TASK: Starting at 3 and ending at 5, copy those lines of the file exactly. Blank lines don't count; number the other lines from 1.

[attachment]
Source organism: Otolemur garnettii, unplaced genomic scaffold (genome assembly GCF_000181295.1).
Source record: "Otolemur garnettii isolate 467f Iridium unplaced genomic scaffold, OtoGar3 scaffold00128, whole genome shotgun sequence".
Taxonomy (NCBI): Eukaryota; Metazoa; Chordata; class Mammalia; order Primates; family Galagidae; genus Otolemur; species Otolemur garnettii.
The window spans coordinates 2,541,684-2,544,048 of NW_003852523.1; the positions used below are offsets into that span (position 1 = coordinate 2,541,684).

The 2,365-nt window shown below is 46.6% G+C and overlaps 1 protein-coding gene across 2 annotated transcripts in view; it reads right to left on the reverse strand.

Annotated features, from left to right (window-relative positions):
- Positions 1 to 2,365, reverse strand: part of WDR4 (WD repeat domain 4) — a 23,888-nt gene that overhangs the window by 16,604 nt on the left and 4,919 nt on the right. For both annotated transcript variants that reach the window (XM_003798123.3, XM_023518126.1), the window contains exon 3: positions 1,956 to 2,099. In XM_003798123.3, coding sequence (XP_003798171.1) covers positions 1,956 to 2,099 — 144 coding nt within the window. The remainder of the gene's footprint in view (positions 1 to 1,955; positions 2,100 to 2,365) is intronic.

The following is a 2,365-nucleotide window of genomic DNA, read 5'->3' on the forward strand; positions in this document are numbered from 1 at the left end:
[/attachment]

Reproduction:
Taxonomy (NCBI): Eukaryota; Metazoa; Chordata; class Mammalia; order Primates; family Galagidae; genus Otolemur; species Otolemur garnettii.
The window spans coordinates 2,541,684-2,544,048 of NW_003852523.1; the positions used below are offsets into that span (position 1 = coordinate 2,541,684).

The 2,365-nt window shown below is 46.6% G+C and overlaps 1 protein-coding gene across 2 annotated transcripts in view; it reads right to left on the reverse strand.